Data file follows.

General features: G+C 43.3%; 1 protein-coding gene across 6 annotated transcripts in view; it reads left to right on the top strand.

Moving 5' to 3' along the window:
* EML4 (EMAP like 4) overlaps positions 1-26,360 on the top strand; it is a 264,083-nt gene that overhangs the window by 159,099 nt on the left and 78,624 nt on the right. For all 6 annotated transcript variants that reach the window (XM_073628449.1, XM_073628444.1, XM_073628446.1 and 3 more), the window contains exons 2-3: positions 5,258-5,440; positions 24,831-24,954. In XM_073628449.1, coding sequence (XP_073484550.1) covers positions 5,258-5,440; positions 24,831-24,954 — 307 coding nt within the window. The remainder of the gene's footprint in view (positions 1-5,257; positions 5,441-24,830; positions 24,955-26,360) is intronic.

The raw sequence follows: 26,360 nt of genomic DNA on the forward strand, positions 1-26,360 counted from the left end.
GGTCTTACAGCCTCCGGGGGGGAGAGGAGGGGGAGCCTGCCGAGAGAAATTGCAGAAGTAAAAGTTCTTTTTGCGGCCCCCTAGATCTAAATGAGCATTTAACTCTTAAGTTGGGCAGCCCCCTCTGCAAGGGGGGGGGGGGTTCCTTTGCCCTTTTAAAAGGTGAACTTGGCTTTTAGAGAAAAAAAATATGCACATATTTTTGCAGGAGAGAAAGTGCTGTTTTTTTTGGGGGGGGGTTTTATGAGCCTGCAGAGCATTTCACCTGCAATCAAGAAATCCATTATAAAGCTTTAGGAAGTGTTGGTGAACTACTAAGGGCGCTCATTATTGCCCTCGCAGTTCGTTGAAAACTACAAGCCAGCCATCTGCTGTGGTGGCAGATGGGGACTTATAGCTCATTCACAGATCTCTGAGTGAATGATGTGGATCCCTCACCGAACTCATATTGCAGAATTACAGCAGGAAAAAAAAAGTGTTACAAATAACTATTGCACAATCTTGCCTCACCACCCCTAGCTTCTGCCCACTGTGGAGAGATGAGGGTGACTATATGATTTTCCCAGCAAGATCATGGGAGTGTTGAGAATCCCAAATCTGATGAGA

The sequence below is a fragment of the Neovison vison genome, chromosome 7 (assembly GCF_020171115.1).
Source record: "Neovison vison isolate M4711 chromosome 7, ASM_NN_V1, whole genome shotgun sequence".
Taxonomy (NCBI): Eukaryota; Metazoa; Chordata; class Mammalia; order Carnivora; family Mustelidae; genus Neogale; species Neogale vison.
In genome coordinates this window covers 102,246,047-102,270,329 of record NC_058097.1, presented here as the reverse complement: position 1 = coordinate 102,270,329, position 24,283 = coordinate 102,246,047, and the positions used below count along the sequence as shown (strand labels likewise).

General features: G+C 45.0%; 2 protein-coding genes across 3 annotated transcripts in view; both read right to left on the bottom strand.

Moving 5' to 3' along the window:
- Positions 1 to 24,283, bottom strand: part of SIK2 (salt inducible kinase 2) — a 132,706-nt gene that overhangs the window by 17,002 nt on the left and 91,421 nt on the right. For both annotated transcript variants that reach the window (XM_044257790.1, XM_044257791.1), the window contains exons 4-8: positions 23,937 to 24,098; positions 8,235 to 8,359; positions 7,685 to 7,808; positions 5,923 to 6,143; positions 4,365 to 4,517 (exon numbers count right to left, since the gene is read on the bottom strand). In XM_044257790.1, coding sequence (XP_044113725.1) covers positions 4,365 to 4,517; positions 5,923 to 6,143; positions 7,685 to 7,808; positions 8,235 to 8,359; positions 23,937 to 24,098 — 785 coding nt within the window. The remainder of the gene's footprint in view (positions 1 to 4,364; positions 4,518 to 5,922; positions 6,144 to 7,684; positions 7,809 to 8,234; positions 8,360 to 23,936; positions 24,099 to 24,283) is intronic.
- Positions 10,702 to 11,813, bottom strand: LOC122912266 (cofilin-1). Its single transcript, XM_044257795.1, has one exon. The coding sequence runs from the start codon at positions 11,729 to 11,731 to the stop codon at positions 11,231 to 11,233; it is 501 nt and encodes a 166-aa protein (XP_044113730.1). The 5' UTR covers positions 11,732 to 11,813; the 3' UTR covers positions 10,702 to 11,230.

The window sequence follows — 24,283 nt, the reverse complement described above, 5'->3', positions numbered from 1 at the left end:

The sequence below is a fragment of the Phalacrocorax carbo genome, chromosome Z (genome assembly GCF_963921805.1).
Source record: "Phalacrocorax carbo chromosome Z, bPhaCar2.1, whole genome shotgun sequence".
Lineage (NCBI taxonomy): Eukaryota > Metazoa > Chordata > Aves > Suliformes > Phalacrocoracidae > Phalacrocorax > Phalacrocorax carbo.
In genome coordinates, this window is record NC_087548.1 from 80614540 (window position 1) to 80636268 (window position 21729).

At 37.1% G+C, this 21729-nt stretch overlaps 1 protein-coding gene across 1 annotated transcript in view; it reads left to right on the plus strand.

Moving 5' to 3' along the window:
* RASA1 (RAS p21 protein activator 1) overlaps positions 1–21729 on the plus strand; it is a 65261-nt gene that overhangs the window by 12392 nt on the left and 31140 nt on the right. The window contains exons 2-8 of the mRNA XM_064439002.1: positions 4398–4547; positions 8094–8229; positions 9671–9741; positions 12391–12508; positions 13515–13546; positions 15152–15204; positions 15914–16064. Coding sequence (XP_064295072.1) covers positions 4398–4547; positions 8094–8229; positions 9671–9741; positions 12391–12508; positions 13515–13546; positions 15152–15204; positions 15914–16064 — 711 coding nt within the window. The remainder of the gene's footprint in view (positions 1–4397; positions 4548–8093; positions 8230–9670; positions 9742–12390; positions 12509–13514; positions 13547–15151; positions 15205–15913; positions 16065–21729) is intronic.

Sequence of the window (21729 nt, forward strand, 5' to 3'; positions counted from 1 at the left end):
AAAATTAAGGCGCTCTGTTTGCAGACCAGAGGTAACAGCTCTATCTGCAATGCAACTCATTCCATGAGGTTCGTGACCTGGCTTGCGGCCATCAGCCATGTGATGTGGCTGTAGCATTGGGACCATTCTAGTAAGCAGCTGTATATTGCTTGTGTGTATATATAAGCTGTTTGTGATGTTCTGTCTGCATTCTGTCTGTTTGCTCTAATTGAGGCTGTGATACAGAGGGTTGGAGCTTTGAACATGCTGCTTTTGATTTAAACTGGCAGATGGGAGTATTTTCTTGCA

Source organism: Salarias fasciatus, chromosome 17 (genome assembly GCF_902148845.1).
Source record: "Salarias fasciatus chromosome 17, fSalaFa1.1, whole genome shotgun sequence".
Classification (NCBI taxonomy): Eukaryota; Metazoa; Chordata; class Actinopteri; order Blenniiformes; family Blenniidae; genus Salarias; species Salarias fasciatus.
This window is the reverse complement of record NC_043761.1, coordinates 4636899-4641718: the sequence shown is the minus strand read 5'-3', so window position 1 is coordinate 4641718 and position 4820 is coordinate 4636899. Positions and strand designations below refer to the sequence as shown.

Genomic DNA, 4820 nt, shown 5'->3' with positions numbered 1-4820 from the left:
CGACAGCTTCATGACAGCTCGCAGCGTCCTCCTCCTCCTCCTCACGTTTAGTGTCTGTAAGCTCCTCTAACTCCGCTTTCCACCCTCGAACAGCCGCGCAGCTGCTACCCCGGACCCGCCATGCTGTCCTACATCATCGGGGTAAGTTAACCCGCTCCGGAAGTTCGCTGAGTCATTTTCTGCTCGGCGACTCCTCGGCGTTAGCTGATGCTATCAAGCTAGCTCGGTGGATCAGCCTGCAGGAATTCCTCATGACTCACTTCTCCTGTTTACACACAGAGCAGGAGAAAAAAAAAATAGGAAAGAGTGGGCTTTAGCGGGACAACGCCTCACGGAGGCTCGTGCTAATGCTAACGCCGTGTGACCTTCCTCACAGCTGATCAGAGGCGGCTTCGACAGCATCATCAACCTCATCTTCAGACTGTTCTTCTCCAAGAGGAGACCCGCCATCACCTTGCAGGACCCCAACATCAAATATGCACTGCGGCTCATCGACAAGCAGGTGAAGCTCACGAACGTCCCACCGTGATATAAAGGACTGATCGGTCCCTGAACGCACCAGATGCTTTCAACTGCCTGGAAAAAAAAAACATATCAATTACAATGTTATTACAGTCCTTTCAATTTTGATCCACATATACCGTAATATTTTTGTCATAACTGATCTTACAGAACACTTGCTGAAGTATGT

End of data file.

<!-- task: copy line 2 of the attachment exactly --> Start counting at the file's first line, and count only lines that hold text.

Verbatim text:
Moving 5' to 3' along the window: